If you need an appraisal for tax purposes or for a donation, the Internal Revenue Service now requires that you obtain an appraisal that meets the Uniform Standards of Professional Appraisal Practices (USPAP). Also, turbine aircraft, because of their complexity, will be appraised according to USPAP standards in the near future. A USPAP certified appraiser has taken a course in standards that meet USPAP criteria. Many NAAA certified appraisers are also USPAP certified, so one good way to find a USPAP appraiser would be to ask NAAA.

A USPAP appraisal is more in-depth than is needed for most purposes, such as financing, insurance and the like. Since its more expensive, an aircraft owner is better off with a regular NAAA or similar appraisal.

Who Needs One?

Finally, why is an appraisal needed? The most obvious reason is so that you, the owner, can set a good selling price. For both buyers and sellers, it gives realistic starting places from which to begin negotiations. Sometimes, without this, buyers and sellers may be too far apart to even talk.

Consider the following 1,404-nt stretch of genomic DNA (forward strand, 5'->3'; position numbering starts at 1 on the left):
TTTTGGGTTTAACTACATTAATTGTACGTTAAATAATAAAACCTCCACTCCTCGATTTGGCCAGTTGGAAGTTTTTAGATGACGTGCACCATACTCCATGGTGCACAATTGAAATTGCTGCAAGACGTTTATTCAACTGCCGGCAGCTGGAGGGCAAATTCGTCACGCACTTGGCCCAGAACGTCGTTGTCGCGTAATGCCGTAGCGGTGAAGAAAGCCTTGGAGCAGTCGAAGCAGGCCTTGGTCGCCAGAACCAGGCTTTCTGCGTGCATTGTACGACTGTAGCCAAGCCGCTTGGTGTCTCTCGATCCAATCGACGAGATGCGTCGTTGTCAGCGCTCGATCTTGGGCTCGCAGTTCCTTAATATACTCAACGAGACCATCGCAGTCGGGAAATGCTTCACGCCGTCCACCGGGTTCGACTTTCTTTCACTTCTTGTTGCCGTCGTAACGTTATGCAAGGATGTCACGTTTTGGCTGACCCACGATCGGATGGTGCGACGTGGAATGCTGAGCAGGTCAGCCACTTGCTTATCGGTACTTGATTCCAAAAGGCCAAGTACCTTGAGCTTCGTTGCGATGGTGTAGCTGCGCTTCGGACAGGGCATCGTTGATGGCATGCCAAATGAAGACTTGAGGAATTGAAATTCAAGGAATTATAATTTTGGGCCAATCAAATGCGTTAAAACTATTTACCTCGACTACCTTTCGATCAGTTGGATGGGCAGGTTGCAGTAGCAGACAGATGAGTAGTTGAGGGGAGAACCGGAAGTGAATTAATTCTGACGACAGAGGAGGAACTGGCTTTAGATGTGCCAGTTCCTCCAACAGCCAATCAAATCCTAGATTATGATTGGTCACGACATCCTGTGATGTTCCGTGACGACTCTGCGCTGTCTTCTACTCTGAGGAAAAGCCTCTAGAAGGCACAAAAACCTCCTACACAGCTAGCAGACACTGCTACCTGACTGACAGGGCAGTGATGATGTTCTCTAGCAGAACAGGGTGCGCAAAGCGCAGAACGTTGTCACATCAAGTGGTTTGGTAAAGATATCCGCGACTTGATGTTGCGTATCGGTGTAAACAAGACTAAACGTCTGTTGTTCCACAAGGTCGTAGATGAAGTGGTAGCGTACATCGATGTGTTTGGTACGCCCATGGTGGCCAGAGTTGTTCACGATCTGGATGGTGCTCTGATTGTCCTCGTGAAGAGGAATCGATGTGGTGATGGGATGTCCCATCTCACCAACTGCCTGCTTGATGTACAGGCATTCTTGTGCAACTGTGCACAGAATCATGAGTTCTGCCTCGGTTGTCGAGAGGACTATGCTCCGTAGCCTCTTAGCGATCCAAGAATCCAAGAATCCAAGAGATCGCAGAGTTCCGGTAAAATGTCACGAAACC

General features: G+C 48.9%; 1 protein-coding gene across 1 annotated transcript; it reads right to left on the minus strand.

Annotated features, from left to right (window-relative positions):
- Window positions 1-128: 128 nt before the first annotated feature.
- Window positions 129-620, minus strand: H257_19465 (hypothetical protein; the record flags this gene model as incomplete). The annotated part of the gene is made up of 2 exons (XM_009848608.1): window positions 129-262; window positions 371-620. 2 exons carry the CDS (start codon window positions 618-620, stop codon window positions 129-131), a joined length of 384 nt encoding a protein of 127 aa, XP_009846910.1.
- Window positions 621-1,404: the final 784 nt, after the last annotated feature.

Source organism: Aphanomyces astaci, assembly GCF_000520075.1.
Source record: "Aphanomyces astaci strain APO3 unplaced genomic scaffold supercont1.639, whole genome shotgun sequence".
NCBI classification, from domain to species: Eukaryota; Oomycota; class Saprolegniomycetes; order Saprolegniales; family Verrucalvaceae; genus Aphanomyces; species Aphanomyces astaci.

Also, banks are required by the FDIC to have a certified appraisal on record to substantiate collateral value. Perhaps an owner wants an appraisal to verify the aircrafts value in case of loss. There are other reasons, too, such as estate and divorce property settlements. Last, what if something catastrophic happened to your airplane? As I write this, tornadoes are wreaking havoc across the U. S. and I am sure that many airplanes have been destroyed. I only hope, for their owners sake, that they had a recent appraisal on hand. In most cases, an appraisal costs less than an annual, and I can make the case that its worth having.

Bicknell Eubanks is a certified NAAA appraiser. Reach him at www.b-and-e-aviation.com.